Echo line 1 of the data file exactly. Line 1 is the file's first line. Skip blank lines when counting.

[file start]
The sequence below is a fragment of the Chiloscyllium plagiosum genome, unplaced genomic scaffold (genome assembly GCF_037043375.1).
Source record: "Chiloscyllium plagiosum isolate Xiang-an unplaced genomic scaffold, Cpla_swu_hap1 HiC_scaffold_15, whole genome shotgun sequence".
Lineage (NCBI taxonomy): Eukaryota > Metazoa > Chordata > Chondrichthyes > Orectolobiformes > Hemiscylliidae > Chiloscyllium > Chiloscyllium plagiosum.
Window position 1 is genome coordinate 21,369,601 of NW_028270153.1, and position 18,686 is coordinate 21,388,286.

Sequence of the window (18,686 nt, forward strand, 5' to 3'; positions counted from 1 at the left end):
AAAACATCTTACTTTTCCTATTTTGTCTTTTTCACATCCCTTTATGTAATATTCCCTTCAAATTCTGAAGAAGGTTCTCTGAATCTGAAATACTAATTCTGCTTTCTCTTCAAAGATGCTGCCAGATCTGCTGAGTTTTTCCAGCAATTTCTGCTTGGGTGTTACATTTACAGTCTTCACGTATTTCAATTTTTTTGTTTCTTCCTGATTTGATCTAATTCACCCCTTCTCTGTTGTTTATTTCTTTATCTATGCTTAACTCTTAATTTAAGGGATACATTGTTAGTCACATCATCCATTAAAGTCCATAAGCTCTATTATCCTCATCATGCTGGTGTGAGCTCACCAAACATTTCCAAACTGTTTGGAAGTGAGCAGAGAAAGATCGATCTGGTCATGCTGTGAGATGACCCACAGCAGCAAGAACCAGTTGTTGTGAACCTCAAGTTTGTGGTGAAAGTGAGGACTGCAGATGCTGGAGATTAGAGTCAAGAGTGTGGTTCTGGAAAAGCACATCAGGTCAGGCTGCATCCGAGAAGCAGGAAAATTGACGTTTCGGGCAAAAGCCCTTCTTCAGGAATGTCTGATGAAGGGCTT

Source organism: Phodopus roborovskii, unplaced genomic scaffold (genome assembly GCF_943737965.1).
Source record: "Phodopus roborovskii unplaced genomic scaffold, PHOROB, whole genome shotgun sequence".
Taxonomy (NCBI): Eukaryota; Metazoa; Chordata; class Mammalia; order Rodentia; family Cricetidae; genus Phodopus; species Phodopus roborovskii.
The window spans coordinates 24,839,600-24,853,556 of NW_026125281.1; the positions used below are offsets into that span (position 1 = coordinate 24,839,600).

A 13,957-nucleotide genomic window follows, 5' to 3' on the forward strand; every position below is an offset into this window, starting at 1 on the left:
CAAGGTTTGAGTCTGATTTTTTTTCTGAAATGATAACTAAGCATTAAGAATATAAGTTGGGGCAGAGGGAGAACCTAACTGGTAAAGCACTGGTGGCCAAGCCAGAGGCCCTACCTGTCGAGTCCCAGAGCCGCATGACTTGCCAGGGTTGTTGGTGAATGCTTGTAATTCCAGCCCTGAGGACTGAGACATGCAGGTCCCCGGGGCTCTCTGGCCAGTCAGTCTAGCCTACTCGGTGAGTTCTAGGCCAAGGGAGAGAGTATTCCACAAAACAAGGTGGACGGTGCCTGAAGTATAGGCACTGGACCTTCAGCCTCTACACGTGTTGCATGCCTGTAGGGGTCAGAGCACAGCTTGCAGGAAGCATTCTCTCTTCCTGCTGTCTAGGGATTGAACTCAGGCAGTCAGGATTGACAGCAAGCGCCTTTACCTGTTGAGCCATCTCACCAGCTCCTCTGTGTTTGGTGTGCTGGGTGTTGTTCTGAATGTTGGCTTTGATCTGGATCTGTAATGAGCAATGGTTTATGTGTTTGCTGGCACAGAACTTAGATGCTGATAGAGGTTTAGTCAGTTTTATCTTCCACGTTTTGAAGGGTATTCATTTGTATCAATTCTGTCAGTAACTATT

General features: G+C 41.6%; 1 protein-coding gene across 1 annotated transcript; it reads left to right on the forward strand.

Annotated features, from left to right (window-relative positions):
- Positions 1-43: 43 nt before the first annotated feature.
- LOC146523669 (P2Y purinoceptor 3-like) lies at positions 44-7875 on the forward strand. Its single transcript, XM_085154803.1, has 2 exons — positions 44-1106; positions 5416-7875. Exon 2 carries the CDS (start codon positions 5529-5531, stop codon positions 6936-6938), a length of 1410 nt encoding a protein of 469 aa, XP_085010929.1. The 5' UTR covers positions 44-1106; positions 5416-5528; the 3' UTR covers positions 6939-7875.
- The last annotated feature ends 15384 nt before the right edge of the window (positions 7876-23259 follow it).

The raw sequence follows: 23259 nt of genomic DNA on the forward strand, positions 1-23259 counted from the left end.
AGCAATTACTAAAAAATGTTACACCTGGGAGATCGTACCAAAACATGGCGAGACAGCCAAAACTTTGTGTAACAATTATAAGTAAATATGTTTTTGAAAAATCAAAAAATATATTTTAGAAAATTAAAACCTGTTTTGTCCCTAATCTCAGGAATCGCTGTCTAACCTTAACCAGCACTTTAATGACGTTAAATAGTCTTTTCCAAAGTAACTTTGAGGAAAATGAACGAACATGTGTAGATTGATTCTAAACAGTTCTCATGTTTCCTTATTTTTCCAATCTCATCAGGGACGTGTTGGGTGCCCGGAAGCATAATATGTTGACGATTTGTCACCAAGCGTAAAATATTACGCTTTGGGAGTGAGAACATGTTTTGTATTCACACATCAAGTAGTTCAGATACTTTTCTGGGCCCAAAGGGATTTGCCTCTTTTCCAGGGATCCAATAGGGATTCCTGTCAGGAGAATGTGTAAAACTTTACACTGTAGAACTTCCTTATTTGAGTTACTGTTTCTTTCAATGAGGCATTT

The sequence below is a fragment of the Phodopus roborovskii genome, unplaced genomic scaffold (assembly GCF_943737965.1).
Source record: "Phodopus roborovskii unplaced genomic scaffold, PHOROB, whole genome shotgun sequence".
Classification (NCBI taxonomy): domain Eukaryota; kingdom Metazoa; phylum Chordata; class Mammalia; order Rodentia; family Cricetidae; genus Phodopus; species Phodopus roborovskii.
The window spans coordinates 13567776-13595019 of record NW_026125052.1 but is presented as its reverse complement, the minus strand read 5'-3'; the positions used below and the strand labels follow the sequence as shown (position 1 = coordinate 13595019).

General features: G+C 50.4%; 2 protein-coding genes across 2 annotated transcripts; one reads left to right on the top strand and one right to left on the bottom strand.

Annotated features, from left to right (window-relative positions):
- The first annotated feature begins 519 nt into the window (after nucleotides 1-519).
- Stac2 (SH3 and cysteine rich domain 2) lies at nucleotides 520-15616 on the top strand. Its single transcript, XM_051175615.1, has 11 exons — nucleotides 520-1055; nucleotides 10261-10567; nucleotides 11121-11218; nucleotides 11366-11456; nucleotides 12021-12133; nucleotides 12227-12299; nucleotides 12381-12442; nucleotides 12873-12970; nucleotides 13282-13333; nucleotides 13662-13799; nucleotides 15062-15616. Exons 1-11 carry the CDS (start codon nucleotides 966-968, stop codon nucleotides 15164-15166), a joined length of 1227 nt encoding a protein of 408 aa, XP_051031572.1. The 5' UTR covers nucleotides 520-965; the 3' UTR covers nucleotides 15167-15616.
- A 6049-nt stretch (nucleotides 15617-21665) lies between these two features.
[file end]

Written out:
The sequence below is a fragment of the Chiloscyllium plagiosum genome, unplaced genomic scaffold (genome assembly GCF_037043375.1).